The Janssen COVID-19 vaccine was publicly approved for international use on Wednesday by UN health agency expert advisory board, SAGE, which allayed concerns over clotting events being associated by some countries, without definitive evidence, with coronavirus jabs.
In a virtual press conference from Geneva, SAGE hailed the one-dose Janssen shot – produced by a Johnson & Johnson subsidiary – as a safe and lifesaving addition to the three other vaccines it has already approved for use: Pfizer, Moderna and AstraZeneca.
The expert panel also noted that clotting episodes – also known as hypercoagulable events – were a symptom of COVID-19, amid the suspension of the AstraZeneca/Oxford vaccine by several European countries, pending scientific review.
“The world is in a place where there is insufficient supply to meet the requirements of people who need to be vaccinated; clearly, any of these vaccines are lifesaving products”, said Dr Kate O’Brien, Director, Department of Immunisation, Vaccines and Biologicals at the World Health Organisation (WHO).
She insisted that the vaccines “need to be used as quickly as we can get them deployed. People can have confidence in their safety and efficacy and in the quality of the manufacture of the products.”
During trials for the Janssen vaccine involving nearly 44,000 people, 10 of the 22,000 people who received the blank dose developed a blood clot – or thrombo-embolic events – while 14 of the remaining 22,000 who were inoculated, developed a clot.
“This is about the same”, for both groups said Dr Annelies Wilder-Smith, SAGE Technical Advisor. “There’s a slight imbalance, but it’s still not statistically significant,”
“As for the vaccine itself, we have not seen it in a trial, there’s no reason to think and no biological causability as far we understand now, that the vaccine could cause thrombo-embolic events itself. However, we have to be open for new events, and we have to take it seriously.”
Dr Wilder-Smith explained that those recruited for vaccine testing were intentionally chosen because they were people who were “at high risk” of developing blood clots.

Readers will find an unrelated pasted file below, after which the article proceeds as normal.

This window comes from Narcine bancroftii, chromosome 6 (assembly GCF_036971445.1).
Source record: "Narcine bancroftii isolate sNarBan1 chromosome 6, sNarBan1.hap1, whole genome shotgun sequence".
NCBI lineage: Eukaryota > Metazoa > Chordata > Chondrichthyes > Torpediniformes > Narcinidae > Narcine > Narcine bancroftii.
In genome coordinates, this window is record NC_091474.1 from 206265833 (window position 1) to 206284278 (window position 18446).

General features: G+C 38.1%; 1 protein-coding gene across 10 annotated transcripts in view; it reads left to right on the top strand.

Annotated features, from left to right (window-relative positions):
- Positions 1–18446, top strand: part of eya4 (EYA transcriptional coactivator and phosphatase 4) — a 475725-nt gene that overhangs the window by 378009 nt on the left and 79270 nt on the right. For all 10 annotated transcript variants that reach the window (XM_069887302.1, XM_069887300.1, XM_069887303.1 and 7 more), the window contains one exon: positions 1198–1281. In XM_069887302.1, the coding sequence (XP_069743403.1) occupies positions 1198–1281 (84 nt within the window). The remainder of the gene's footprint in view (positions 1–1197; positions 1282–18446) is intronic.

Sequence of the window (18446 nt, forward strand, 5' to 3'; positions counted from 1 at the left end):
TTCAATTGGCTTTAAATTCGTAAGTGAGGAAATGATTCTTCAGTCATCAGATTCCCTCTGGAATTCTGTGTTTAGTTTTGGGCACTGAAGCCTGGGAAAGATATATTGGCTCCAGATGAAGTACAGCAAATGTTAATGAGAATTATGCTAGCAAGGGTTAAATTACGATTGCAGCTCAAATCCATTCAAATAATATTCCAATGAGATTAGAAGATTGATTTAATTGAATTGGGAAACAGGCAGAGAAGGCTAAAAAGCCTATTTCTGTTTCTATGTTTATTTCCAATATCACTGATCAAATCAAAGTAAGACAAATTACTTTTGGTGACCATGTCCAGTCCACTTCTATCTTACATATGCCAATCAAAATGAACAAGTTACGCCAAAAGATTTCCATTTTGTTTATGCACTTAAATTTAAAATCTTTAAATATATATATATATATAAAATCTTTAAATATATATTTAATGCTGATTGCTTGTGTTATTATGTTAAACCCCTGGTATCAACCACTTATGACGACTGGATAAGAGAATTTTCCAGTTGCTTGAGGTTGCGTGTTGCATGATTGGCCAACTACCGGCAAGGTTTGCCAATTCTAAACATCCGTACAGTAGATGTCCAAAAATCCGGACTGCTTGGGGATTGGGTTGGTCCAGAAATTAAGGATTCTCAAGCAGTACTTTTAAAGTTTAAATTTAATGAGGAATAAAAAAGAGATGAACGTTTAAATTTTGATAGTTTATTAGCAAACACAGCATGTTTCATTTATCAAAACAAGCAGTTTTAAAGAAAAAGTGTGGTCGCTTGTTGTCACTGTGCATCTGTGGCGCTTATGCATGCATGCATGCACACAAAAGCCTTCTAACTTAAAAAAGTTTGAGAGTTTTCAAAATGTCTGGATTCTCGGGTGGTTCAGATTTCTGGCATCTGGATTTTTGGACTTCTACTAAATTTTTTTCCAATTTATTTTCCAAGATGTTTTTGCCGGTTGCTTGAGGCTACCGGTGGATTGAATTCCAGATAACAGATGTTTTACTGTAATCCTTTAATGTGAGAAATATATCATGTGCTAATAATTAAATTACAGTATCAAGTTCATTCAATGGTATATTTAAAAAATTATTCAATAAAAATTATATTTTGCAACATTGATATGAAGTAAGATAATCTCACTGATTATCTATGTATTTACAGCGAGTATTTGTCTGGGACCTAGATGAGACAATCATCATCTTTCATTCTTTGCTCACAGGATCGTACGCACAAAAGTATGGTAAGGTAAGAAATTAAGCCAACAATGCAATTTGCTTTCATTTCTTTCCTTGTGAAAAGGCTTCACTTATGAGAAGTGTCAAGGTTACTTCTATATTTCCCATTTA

“COVID really pre-disposes patients to a hypercoagulable state where indeed many of the deaths that we see in the severe cases are due to thrombo-embolic events”, Dr Wilder-Smith said, ahead of an expected announcement by the European Medical Agency (EMA) on the issue on Thursday.
In a statement released on Wednesday specifically adressing the AstraZenica suspension by some European nations, the agency said it was “good practice” to investigate the possible linkages, that the benefits of the vaccine “outweigh its risks” and WHO “recommends that vaccinations continue.”
The development comes amid a rise in new cases of coronavirus infection worldwide, increasing by 10 per cent in the past week, to more than three million new reported cases.
WHO reported on Wednesday that after peaking in early January 2021 – when there were just under five million cases a week – new cases then declined to around 2.5 million in the week commencing 15 February 2021.
But the past three weeks have seen cases increasing again.
This week, the Americas and Europe continue to account for more than 80 per cent of new cases and new deaths, with rises in new cases in all regions – apart from Africa, where they remained the same as last week.
As of 17 March 2021, there have been 120,164,106 confirmed cases of COVID-19, including 2,660,422 deaths, reported to WHO.
More than 363,000,000 vaccine doses have been administered globally.
SOURCE:UN NEWS CENTRE/PACNEWS